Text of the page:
What set this story apart for me was the narration from Mason's perspective. I've never really come across a lot of contemporary romance novels from a guy's point of view. It worked really well for this story, and his voice was so refreshing. He went through a lot of emotions, like every teenager goes through, and it was interesting taking a look into the inner workings of a teenage boy's mind. Mason was easy-going and handled everything great on the outside, but he was slowly losing it inside as the story progressed. He had this illicit affair with an older woman and eventually admitted to it, but the consequences weren't too drastic. Actually, the whole book wasn't as dramatic as it could have been. I personally love Martin for that; the story could have gotten really over-dramatic and cliché, but it was all done with subtle grace. Of course Mason wasn't without his flaws, as all the characters in this book were, but he was definitely a great narrator for the story.
The other characters were all very diverse, which I commend Martin for. Various age groups, ethnicities, and sexual orientations were represented without going overboard. It gave it a more realistic feel that I definitely appreciated. The story went in the direction it did because of Kat, Mason's crush who just so happens to also be one of his best friends. It was interesting that she was Filipino when there are virtually none of us in contemporary literature, so that was kind of cool. And hey, look at that, the story took place in Canada. But that aside, Kat reacted to what happened between her and Mason in such an odd way. It was exasperating. I wanted to like her more and wanted to know more about her. But of course, she was avoiding Mason for more than half the book so that didn't happen. I had mixed feelings about her, but I'm happy with how the story ended. Jamie, though. The other best friend. I could have done without his whining and total abandonment of Mason. I can't even talk about him properly without getting worked up. Colette... I don't know if the readers are supposed to like her. It's just bad right off the bat; she had a relationship with a 16-year-old boy. Freakin' illegal. If it's not illegal, then it's definitely lacking in common sense. She clearly had some issues that she needed to work out; re-evaluate her life a little bit, maybe, because... woah. Ick. All in all, I think every character served their purpose, and it was done well. The fact that both of the leading females in the story were so different in every single way was a nice touch. They could have been severely butchered, one being an immigrant teenager and the other a 20-something woman having an affair with a minor, but Martin managed to stay away from stereotypes.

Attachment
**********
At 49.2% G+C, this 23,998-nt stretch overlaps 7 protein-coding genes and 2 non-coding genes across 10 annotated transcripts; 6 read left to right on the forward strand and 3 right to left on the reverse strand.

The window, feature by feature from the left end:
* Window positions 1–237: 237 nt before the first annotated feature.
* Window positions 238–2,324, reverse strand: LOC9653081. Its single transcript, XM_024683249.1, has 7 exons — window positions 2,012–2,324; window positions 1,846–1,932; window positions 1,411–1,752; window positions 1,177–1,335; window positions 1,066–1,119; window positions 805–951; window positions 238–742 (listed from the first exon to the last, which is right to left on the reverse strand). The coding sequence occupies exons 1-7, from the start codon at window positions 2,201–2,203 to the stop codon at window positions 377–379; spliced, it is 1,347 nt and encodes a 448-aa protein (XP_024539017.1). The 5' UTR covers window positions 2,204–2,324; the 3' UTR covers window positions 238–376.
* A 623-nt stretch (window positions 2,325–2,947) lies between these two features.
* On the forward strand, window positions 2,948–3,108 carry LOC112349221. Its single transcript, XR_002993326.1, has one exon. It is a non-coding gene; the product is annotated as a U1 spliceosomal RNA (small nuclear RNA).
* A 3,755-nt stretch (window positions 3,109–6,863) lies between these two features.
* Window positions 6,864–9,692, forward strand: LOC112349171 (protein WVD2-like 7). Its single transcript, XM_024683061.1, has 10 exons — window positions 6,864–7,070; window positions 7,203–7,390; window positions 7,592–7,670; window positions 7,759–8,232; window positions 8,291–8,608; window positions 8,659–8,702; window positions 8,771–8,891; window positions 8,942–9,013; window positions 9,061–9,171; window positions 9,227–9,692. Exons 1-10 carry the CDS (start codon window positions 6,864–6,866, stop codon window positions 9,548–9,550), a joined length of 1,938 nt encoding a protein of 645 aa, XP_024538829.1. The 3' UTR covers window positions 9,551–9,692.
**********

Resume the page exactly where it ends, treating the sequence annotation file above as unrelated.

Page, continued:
Funny thing, while I was reading this book the first time in 2010, I always pictured Logan Lerman as Mason. I don't know why. Seems like a character he would play if a movie adaptation was ever made. I've seen several other places online suggesting Aaron Johnson, which would have been good, too, at the time (not now, though). I've always thought he and Logan looked pretty similar. Anyway. When I start getting into potential movie casting is when you know I like a book a lot. It was one of my favourites in 2010, and re-reading it now brought back the feelings. They've shifted a bit, because like I mentioned earlier, 2 years can change a person, even by the slightest. A lot of things that I liked during my initial reading, I changed my opinion on. To add onto that, I noticed more things the second time around that I wasn't really paying attention to before. Regardless, this book remains one of my favourites, and I would recommend it to those looking for a light and not so over-exaggerated read, considering the subject.